Can Petunias Grow In Acidic Soil?

Can Petunias Grow In Acidic Soil?

If plants are stunted, it may be because the pH of the soil does not suit them. The value can be improved with compost or lime.

Petunias prefer a alkaline soil. You can measure the pH value of the soil to know which plants feel comfortable there. And with compost or lime accordingly improve the soil quality in the desired direction.

Petunias do not like acidic soil

Each plant has its own requirements for soil quality in order to grow vigorously and remain healthy. The right pH value enables the plants to optimally absorb the nutrients in the soil; if the value does not suit them, they will wither away. Most plants do well with a slightly acidic or neutral pH.

You can determine the pH yourself by dissolving some garden soil in water and sticking a pH test strip in it. It’s best to take soil samples at different locations in the garden to do this. If the pH is too low for the plant, i.e. the soil is too acidic, the soil needs lime or soda ash. If the pH is too high, you can mix peat into the soil. Since this is not very sustainable, compost made from oak leaves or bark mulch is a better alternative. Fertilizing with coffee grounds also acidifies the soil.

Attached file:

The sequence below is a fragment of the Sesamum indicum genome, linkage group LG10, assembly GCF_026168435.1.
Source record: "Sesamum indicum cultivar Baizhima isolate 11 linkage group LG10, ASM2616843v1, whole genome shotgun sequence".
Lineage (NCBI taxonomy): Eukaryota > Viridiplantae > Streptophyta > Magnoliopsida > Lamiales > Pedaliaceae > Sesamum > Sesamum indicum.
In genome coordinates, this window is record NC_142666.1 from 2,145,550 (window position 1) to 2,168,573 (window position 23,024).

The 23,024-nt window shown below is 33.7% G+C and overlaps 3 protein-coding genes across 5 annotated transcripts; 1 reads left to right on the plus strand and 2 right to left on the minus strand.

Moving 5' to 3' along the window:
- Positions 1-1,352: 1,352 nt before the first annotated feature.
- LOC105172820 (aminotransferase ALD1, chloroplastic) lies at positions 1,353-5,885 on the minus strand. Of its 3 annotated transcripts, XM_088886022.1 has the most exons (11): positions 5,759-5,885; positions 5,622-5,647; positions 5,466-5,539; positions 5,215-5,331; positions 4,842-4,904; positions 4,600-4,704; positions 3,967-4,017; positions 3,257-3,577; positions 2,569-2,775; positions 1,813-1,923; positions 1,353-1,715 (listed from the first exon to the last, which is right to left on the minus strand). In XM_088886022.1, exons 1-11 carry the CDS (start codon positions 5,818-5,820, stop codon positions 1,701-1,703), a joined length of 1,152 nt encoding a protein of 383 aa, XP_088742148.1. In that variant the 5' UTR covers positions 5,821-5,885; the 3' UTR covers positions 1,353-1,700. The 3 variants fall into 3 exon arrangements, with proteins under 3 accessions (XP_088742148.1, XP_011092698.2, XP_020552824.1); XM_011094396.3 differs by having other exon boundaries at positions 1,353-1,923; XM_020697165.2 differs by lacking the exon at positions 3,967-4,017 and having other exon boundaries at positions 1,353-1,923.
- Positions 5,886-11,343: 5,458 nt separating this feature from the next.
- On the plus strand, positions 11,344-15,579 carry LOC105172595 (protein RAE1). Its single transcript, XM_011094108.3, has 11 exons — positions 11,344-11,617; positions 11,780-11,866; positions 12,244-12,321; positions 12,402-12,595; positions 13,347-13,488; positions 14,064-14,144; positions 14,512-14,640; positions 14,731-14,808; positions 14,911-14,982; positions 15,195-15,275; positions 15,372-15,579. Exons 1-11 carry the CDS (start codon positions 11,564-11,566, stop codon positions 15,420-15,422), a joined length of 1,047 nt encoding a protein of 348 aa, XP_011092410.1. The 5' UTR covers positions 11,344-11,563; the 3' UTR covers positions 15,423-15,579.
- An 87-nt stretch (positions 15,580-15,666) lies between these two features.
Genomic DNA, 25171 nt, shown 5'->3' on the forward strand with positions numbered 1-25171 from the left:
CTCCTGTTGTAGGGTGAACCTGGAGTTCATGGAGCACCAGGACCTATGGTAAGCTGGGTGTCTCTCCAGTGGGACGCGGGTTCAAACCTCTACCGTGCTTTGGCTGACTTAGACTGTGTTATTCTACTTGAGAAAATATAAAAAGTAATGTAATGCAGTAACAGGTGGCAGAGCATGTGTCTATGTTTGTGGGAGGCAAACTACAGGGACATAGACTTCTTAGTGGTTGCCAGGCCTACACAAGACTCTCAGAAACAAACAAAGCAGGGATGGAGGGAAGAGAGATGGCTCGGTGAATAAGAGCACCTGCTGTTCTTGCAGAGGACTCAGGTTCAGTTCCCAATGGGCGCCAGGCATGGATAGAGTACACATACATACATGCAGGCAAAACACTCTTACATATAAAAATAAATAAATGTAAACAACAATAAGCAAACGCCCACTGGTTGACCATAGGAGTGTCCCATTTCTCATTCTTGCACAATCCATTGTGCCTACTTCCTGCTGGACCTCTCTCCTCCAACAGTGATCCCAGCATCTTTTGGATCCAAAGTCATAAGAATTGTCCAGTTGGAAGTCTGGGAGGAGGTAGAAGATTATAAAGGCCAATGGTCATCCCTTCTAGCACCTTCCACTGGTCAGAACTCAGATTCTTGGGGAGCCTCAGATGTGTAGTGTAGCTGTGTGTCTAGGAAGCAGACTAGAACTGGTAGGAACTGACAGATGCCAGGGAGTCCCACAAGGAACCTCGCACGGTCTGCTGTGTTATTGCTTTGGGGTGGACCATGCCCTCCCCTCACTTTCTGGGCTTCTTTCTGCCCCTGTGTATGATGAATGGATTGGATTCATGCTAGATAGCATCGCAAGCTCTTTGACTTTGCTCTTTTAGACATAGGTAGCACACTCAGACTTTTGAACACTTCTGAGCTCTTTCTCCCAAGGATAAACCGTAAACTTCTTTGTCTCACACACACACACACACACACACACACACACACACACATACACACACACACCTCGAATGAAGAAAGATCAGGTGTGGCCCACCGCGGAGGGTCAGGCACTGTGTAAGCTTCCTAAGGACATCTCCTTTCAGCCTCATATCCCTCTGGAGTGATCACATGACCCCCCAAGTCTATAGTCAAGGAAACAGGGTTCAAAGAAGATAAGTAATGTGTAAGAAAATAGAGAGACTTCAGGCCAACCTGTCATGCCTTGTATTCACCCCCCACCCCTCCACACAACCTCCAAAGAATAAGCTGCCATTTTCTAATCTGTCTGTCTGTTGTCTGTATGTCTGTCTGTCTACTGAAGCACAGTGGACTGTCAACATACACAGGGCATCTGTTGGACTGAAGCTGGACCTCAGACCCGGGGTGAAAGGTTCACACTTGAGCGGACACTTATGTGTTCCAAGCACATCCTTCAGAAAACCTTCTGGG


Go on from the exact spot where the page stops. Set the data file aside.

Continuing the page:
Plants feel comfortable in these pH ranges:

  • pH 4.5 to 5 (more acidic): Azaleas, hydrangeas, blueberries, rhododendrons, ferns, arnica, heather, magnolias, etc.
  • pH 6.5 to 7 (neutral): Lettuce, cucumbers, radishes, carrots, peppers, currants, dahlias, peonies, roses, and others.
  • pH above 7 (neutral to alkaline): Plum, asparagus, geraniums, petunias, forget-me-nots, vetches, summer lilac, laburnum, and others.

Soil quality also has an important influence on the activity of soil organisms. One way to improve soil quality is to use effective microorganisms: they revitalize the garden soil and make it more fertile.

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